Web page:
This is a free public seminar introducing the concepts of Lean Innovation & Commercialisation, which are based on Lean Startup and Customer Development. It targets executives, innovation and R&D managers, and their staff, as well as startup founders, entrepreneurs and investors.
Bringing disruptive innovation to commercial success in startups or more mature organisations is extremely difficult and frequently fails. This is generally not because the innovation couldn’t be built into a product, service, or new business but more often because nobody cared enough to buy the product or service, or the business wasn’t viable.
The Lean Startup approach with Customer Development is based on the experience and work of Eric Ries, Steve Blank, Alexander Osterwalder and others. It has radically changed the process of commercialisation of disruptive innovation in startups and organisations of all sizes, sectors and maturity levels.
This presentation will investigate some of the key principles behind Lean Startup (Eric Ries) and Customer Development (Steve Blank). It will explain and demonstrate how different Lean Startup with Customer Development is to the traditional way we have built startups and commercialised disruptive innovation within organisations.
Please email or contact us if you would like to arrange for us to give an open seminar to your group or organisation, e.g. a meetup or association, for free and with no obligation.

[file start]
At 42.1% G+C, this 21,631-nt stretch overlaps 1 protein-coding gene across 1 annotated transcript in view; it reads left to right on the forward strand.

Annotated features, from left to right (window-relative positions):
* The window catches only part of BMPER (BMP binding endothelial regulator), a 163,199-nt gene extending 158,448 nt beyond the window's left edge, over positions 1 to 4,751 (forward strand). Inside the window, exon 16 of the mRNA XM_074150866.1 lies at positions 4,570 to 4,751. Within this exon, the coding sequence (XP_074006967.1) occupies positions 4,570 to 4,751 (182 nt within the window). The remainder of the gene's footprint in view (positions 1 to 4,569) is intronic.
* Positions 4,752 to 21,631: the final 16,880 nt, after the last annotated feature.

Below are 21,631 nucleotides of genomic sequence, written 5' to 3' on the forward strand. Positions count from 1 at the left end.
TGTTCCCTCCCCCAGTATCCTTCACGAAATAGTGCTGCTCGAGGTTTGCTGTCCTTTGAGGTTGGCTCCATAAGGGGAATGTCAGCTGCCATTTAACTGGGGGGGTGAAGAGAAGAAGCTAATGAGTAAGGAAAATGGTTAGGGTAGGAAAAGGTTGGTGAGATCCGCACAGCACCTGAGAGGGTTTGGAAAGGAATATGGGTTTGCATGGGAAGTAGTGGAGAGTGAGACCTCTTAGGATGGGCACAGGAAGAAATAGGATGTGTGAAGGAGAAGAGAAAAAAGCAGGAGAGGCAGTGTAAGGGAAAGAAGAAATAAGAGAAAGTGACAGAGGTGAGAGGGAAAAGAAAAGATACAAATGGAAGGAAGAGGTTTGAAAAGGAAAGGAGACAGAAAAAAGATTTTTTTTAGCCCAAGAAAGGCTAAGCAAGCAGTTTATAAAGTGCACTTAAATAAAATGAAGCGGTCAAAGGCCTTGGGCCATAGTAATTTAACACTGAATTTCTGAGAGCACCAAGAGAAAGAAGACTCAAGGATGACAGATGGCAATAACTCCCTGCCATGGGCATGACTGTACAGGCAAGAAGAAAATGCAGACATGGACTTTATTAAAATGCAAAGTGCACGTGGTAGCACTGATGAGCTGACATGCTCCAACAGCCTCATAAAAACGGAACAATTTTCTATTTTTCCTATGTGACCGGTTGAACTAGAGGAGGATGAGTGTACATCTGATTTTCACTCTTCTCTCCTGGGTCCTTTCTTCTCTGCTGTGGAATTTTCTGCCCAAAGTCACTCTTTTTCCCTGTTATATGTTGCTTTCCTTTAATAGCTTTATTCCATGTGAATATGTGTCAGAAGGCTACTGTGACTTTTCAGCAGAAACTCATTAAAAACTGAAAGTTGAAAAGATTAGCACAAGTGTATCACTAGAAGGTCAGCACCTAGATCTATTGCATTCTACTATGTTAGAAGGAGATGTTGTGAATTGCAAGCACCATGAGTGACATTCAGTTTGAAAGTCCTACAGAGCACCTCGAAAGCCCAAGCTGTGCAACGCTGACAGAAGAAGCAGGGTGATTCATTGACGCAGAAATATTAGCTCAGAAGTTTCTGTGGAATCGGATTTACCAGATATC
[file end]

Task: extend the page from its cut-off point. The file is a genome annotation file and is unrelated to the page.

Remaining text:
We guarantee it will be challenging and illuminating, and make attendees look at disruptive innovation and commercialisation in a whole new way.
“A fantastic presentation today, really useful, accurate and thought provoking.”
“It’s quite a radical way of thinking but absolutely rational, relevant & sensible … I am on board!” Tori Bowman, Snaptch.
“Your presentation was excellent. It was thoughtful, passionate, and having a good tempo.” Vladimir Vassiliev
“I found your presentation more than interesting.” Dean Barnett, Illuminance Solutions.
Please allow at least 45 minutes for the presentation and then a good 15 or 30 minutes for questions and discussions (e.g. total 1 to 1.5 hours). We have found this seminar raises a lot of interest and questions from participants and having the time to answer those will provide most value for all involved. Alternatively, a longer 2-3 hour workshop can be arranged.